Entrepreneur program at Walsh goes fashion forward

By: Terry Oparka | Troy Times | Published February 11, 2015

 Julie Wardi, owner of 325BLVD Boutique, models the sweater and tutu apparel items she sells as part of her clothing line.

Julie Wardi, owner of 325BLVD Boutique, models the sweater and tutu apparel items she sells as part of her clothing line.

Walsh College grad and Warren resident Julie Wardi was so busy trying to build her women’s clothing and accessories business that she overlooked a resource available to Walsh grads and alumni that aims to help aspiring entrepreneurs develop and launch their businesses.

“I was invited to an alumni breakfast, and a director of the Blackstone LaunchPad program pushed me to go to Blackstone,” Wardi said.

According to the Walsh College website, the Walsh College Blackstone LaunchPad is funded by a program of the Community Foundation for Southeast Michigan, in partnership with Automation Alley, a business technology association based in Troy; the University of Miami; Walsh College; and Wayne State University. The program aims to help aspiring entrepreneurs develop and launch their businesses. 

“I’m always trying to find unique things but that are still affordable,” she said.

The first thing her mentors at Blackstone LaunchPad advised her to do was to change the original name of her business because another business in Texas was operating under the same name and garnering bad reviews online.

“I was also getting their emails,” Wardi said. “I felt like I was starting out all over again after operating for six months, but I’m glad I listened. Bad reviews can kill a business, and they weren’t even my reviews.”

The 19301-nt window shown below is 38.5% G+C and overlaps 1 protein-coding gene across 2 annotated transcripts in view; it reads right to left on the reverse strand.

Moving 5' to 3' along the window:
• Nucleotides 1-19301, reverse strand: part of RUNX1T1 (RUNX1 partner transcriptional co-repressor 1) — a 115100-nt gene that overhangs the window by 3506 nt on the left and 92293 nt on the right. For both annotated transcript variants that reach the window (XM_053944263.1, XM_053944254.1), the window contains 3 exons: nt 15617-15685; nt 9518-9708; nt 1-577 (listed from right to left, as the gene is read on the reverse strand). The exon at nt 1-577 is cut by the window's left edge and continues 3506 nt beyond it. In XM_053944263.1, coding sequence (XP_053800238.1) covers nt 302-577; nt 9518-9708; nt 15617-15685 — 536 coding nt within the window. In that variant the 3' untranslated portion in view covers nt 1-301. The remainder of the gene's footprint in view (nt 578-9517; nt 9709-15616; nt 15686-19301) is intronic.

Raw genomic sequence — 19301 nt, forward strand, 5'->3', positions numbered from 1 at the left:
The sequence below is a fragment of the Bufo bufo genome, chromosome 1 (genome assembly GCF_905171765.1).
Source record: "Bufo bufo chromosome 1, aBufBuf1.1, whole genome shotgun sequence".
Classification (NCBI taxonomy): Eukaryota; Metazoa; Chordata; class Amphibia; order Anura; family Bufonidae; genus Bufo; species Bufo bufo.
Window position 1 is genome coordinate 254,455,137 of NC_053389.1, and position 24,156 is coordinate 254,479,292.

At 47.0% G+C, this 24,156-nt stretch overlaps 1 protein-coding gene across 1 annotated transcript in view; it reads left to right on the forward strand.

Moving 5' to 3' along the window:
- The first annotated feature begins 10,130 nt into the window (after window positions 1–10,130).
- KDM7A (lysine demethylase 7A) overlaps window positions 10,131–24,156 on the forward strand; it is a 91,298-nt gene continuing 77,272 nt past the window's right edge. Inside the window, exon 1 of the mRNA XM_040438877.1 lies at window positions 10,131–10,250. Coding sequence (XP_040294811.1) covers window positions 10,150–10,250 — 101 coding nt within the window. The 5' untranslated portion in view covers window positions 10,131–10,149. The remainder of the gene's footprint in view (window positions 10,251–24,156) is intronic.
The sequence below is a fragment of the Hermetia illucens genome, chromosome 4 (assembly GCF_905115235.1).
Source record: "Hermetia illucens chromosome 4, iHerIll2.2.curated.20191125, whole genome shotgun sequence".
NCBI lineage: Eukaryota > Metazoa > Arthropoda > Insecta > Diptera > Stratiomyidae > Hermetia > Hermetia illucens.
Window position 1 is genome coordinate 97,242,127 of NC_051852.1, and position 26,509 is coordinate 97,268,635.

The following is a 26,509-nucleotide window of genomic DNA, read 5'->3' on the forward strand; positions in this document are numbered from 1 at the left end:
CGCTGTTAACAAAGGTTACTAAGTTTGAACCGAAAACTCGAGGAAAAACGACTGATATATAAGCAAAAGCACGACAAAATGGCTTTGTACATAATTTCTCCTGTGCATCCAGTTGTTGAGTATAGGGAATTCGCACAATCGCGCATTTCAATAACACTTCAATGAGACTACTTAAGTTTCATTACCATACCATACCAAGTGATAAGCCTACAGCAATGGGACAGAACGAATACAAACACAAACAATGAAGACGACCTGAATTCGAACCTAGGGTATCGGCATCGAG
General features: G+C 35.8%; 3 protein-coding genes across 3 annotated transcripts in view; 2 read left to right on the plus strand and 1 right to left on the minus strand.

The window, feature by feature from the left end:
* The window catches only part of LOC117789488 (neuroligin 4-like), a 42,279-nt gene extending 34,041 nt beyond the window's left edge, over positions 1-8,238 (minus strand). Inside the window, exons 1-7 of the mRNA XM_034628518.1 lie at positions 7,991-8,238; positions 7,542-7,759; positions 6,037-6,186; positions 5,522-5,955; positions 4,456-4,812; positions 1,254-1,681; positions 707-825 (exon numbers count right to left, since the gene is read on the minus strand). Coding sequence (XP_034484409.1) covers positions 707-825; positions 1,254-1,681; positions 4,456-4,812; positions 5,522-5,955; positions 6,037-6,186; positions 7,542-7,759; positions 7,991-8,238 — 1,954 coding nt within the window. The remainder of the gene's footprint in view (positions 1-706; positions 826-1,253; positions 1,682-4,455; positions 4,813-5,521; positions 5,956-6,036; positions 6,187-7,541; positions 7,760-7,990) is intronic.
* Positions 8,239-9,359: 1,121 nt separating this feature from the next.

Wardi changed the name to 325BLVD Boutique. She explained that 325 is her birthday, March 25.

“I grew up in an entrepreneurial family. My dad owns his own business, and I chose to attend Walsh College knowing that someday I would start a boutique of my own,” said Wardi, a 2013 bachelor of business administration graduate.

Wardi maintains an active online presence through Facebook, Twitter, Instragram and a fashion blog, but said she does well when her customers can touch, see and try on the items at shopping shows and charity events. She is hoping to open a retail store soon.

Wardi’s fashion philosophy is, “What makes you different makes you beautiful.” Her mission at 325BLVD is to allow individuals to express themselves using their own style.

“My greatest belief is to always be yourself, and fashion really gives you an outlet to express who that person is,” said Wardi.

She planned to sell her items at Shipshewana on the Road at Macomb Community College Feb. 7-8.

Carol Glynn, director of Blackstone LaunchPad program at Walsh College, said the program, in its fifth year, has matured as more and more students and alumni have found success launching or expanding their businesses.

“LaunchPad provides a safe environment to explore ideas and go forward,” Glynn said. “The economy is better. We’re seeing more people. It’s very hard to get funding if you don’t exist and have a track record.”

“LaunchPad allows entrepreneurs to ask questions and explore what’s out there,” she said. She noted that students often come in with an idea that they think is different and learn through a simple online search that there are a number of similar businesses out there.

“The mentors help the entrepreneurs find out how they can be different and how to find their niche,” she said.

For information on Wardi’s business, visit 325blvd.com.

For information on Blackstone LaunchPad, visit www.walshcollege.edu. Click on “Entrepreneurial Services,” then Blackstone LaunchPad.